Must-watch first-round matches
Simona Halep v Kaia Kanepi – this is a horror first assignment for Halep. Kanepi has been injury plagued and inconsistent in her career, but when she puts it together – as is often the case at Slams – she’s a formidable opponent. Like Nick Kyrgios on the men’s side, Kanepi can be the most dangerous floater in the draw.

Maria Sakkari v Jelena Ostapenko – the former French Open champion against the rising Greek star. Sakkari has been in good form to start the year, playing well at the Hopman Cup, while Ostapenko lost to Ash Barty in the first round of Sydney. Both hit the ball hard and have similar game styles, so this could be a cracker.

Men’s draw

Kei Nishikori – ranked and seeded 9
Nishikori starts the year fully fit for the first time in a long time. He missed the whole Australian summer last year with injury, but rebounded to win one title, made the final of three others and performed extremely well at the other Slams, reaching the fourth round at the French, quarter-finals at Wimbledon and semi-finals at the US Open (where all his opponents were ranked inside the top-50).

He’s coming off excellent form, having triumphed in Brisbane last week (incidentally, his first title in three years), and has a favourable Open draw, with 12th seed Fabio Fognini his likely fourth-round opponent.

Stefanos Tsitsipas – ranked and seeded 14
The 20-year-old soared up the ATP rankings last year, winning Stockholm and the Next generation finals in Milan, making the fourth round of Wimbledon and reaching three other finals, including the Masters 1000 Tournament in Toronto, where he made an extraordinary run that included wins over four consecutive top-ten players.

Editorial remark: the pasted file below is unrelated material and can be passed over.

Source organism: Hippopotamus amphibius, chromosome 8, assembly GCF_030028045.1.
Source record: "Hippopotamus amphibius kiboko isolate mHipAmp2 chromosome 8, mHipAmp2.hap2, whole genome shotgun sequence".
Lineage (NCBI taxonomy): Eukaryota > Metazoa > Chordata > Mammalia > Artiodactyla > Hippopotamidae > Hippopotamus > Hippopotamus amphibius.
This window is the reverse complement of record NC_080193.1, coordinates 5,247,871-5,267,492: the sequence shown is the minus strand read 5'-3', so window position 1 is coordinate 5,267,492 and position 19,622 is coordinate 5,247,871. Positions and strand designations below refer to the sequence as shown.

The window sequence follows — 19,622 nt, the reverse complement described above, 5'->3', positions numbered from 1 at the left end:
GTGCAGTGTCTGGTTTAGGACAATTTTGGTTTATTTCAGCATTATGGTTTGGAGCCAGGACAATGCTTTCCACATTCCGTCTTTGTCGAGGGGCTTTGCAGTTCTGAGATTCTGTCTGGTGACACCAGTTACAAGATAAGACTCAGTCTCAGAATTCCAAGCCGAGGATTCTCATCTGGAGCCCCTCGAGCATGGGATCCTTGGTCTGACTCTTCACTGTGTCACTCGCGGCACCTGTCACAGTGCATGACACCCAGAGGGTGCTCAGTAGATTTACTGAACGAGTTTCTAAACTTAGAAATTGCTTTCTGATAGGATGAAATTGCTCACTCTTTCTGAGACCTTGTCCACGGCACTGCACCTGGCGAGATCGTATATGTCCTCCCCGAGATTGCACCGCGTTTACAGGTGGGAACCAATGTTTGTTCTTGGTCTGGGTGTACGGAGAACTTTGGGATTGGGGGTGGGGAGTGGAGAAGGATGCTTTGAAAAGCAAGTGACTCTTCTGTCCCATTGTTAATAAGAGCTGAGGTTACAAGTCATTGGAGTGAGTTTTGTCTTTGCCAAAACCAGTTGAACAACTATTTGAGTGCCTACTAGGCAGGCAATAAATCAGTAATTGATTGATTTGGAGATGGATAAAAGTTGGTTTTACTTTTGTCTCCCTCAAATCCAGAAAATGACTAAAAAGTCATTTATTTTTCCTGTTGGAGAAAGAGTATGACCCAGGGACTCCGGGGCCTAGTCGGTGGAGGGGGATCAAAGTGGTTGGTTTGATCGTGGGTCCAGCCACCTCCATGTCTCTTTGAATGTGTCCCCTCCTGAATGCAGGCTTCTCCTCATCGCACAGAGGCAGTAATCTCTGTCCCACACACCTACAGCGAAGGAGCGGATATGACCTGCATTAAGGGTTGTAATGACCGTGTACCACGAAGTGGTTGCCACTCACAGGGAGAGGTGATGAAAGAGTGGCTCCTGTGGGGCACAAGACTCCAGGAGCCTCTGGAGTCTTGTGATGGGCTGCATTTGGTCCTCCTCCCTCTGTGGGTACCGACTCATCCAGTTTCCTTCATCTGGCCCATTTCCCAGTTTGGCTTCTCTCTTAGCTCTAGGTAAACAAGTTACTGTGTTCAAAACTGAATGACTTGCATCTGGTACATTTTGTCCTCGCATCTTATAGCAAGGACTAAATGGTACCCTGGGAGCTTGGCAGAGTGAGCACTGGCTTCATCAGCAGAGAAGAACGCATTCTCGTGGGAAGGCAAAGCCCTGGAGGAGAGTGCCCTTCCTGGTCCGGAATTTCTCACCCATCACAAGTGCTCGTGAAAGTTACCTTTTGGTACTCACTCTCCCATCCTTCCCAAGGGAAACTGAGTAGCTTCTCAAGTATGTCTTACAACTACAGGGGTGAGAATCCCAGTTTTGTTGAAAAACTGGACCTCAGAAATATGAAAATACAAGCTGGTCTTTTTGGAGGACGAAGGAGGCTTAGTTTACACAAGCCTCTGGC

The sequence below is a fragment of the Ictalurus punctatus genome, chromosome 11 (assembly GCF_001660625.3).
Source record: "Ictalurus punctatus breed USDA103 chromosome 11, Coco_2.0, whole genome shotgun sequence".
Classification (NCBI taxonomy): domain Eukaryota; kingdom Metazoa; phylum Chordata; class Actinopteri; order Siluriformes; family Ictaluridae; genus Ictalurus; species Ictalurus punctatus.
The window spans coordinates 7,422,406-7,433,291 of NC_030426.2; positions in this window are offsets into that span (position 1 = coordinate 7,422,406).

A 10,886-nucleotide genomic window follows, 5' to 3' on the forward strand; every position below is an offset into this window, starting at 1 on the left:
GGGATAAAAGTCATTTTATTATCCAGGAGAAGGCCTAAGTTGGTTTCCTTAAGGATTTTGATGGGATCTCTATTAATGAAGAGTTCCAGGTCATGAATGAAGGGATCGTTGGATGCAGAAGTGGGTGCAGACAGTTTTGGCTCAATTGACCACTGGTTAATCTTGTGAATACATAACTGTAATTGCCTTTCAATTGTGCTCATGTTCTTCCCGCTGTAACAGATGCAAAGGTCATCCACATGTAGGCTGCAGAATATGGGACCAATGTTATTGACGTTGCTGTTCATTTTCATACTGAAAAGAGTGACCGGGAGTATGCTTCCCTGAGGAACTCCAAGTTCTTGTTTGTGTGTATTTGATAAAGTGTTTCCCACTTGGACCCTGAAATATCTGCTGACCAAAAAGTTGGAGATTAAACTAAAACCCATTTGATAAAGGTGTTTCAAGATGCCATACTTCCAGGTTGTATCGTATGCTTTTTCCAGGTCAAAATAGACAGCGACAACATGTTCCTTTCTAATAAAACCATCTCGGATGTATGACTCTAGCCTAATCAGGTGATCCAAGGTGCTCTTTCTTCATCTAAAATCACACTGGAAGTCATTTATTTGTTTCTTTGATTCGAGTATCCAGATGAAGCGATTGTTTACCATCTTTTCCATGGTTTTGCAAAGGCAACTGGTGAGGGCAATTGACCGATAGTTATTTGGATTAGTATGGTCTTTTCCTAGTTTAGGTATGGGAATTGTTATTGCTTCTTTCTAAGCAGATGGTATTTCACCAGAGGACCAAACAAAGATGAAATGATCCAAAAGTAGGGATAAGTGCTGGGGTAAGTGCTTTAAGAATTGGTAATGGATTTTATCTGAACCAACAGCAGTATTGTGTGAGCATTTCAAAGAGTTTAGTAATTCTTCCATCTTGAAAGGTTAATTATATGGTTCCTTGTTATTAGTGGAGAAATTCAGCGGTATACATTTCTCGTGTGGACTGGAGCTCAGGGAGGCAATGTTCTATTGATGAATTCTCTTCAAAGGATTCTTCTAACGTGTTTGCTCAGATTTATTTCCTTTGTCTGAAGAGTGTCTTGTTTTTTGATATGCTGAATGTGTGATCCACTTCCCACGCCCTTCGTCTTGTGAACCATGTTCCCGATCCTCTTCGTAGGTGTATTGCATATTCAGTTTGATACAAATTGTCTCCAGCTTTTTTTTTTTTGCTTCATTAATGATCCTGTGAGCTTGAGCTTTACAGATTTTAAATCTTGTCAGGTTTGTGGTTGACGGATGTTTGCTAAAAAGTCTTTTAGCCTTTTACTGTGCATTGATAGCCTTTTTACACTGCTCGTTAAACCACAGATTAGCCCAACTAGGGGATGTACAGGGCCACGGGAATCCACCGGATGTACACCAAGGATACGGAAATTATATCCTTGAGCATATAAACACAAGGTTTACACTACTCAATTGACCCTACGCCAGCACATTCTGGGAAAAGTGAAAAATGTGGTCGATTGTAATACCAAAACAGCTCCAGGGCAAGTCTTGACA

He’s coming off good form at the Hopman Cup but has a tough draw, which could pit him against Federer in the fourth round. Regardless, expect Tsitsipas to acquit himself well – we’re likely seeing a future grand-slam champion.


Daniil Medvedev – ranked and seeded 15
The 22-year-old is another of the ATP’s rising stars and has an excellent opportunity to advance past the third round of a Slam for the first time. He comes in in excellent form as a finalist at Brisbane last week and will be buoyed by the form that saw him win three tournaments and saw his ranking rise from 65 to inside the top 20.

He’s been drawn in the same quarter of the draw as Novak Djokovic and could face either fellow rising star Denis Shapovalov, or 21st seed David Goffin, in the third round, giving him a challenging assignment. But good early season form counts for a lot at the first major of the year, so don’t be surprised if he causes a few upsets.

Must-watch first-round matches
Kyrgios v Milos Raonic – This could either be a cracker, or a fizzer – hard to know when NK is playing. Safe to say, though, that Kyrgios is the unseeded player opponents would least like to face early on.

Andy Murray v Roberto Bautista-Agut – Could, sadly, be Murray’s last professional match, which would be an extremely sad way to end an incredibly fine career.